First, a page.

Perception of risk for coronary heart disease in women undergoing coronary angiography

Kathleen B. King, Jill R. Quinn, Joseph M. Delehanty, Susan Rizzo, Deborah H. Eldredge, Lori Caufield, Frederick S. Ling

    Research output: Contribution to journalArticlepeer-review

    27 Scopus citations


    Background: Even though coronary heart disease (CHD) is the leading cause of death among women in the United States, most women underestimate their risk of developing CHD. Design: Survey to examine the relationship between women's recollection of being told they were at risk for CHD and the presence of risk factors. Setting/participants: A convenience sample of 450 women undergoing coronary angiography at 1 university hospital. Main outcome measures: Self-recollection of being told one was at risk for CHD and presence of CHD risk factors. Results: Most women (83.6%) had 3 or more risk factors, 12.2% had 1 or 2 risk factors, and 0.9% had no risk factors. Only 35% of women recalled being told that they were at risk for CHD. Few relationships were found between being told one was at risk for CHD and the presence of individual risk factors. No difference was found in the mean number of risk factors among women who did and did not recall being told they were at risk. In logistic regression analysis, only 5% of the variance in recollection of being told one was at risk was predicted, with only age, education, and having a high cholesterol level significantly contributing to the equation. Conclusions: Even though women may not remember conversations with their health care provider about CHD risk, the possibility that risk factors were not adequately assessed cannot be discounted. Patient-provider conversations about CHD risk factors should be encouraged as the first step toward successful risk reduction.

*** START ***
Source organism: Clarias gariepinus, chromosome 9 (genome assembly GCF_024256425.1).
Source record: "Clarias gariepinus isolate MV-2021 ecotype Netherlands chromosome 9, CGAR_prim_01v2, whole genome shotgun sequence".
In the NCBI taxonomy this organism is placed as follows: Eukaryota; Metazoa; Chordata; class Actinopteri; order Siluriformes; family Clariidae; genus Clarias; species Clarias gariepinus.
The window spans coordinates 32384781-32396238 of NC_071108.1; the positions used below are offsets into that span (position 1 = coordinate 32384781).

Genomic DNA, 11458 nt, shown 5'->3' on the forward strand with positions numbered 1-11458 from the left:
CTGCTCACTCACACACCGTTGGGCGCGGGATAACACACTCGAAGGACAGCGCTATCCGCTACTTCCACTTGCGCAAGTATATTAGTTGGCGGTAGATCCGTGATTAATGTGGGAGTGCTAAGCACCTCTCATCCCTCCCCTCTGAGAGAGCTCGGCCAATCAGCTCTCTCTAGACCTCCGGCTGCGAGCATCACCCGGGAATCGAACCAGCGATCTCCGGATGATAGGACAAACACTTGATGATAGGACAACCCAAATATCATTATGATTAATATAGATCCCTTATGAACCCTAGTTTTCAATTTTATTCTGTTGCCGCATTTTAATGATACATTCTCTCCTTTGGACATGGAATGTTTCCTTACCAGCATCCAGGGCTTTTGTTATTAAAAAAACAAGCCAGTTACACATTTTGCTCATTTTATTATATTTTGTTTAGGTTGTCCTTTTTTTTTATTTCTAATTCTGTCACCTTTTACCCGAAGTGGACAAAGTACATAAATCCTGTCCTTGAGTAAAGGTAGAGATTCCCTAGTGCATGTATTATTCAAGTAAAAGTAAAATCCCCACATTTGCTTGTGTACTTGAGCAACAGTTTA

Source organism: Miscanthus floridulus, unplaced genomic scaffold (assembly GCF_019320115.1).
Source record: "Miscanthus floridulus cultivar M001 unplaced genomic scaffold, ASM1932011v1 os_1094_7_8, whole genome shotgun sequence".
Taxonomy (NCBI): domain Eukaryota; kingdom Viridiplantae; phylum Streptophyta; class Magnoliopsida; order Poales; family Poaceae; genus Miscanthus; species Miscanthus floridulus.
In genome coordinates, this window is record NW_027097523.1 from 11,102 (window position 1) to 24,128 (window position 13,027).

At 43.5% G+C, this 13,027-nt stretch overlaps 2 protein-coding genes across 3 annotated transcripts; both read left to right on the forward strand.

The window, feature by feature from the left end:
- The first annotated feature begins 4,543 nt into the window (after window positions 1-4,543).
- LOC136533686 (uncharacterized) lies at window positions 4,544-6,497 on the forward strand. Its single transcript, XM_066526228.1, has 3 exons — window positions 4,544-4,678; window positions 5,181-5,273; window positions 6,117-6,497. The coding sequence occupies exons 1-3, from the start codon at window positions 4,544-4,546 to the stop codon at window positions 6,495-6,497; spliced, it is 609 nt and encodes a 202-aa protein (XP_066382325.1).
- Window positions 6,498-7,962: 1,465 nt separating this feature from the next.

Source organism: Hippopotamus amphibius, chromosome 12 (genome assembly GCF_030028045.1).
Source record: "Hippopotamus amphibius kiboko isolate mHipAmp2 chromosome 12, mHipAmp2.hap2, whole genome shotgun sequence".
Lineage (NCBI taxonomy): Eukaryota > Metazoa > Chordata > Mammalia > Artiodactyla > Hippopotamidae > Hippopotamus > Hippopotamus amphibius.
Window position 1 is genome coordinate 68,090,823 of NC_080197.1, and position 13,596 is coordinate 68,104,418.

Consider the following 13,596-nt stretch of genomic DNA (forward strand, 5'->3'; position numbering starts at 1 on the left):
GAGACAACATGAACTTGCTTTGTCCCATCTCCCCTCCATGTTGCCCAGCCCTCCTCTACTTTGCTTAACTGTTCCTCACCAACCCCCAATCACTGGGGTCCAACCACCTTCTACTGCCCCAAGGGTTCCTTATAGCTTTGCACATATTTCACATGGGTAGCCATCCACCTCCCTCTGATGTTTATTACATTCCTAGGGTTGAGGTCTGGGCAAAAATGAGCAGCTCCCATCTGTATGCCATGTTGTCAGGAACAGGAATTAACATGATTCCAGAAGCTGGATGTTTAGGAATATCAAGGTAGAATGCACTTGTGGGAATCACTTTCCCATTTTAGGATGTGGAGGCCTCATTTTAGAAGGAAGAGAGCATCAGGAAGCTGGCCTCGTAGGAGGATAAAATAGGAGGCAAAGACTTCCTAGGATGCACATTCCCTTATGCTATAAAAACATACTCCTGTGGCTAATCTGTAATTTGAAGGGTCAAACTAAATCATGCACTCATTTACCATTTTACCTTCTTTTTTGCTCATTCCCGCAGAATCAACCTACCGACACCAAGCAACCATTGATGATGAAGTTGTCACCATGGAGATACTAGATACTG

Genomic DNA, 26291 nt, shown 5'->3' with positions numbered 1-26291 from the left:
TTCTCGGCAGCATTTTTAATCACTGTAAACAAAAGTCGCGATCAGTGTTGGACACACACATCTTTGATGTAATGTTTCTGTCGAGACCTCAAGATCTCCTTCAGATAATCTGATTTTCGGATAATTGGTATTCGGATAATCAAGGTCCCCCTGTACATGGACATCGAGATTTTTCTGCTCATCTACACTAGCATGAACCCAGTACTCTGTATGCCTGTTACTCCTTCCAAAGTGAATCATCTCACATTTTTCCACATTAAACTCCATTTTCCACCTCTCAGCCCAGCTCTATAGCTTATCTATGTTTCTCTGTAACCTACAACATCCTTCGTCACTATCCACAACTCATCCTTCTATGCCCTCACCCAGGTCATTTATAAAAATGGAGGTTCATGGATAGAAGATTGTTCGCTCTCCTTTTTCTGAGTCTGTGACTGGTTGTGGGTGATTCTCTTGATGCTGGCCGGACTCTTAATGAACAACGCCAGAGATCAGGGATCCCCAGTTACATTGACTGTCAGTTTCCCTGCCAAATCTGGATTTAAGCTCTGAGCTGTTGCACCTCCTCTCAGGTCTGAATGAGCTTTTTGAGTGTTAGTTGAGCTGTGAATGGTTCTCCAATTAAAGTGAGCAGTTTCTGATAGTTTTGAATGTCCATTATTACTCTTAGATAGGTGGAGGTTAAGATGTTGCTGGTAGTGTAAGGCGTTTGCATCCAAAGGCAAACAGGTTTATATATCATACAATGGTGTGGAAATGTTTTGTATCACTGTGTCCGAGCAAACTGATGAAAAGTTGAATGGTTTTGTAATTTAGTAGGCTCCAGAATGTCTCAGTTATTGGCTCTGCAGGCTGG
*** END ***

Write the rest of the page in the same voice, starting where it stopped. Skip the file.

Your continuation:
Original languageEnglish (US)
    Pages (from-to)246-252
    Number of pages7
    JournalHeart and Lung: Journal of Acute and Critical Care
    Issue number4
    StatePublished - 2002

    ASJC Scopus subject areas

    • Pulmonary and Respiratory Medicine
    • Critical Care and Intensive Care Medicine
    • Cardiology and Cardiovascular Medicine


    Dive into the research topics of 'Perception of risk for coronary heart disease in women undergoing coronary angiography'. Together they form a unique fingerprint.

    Cite this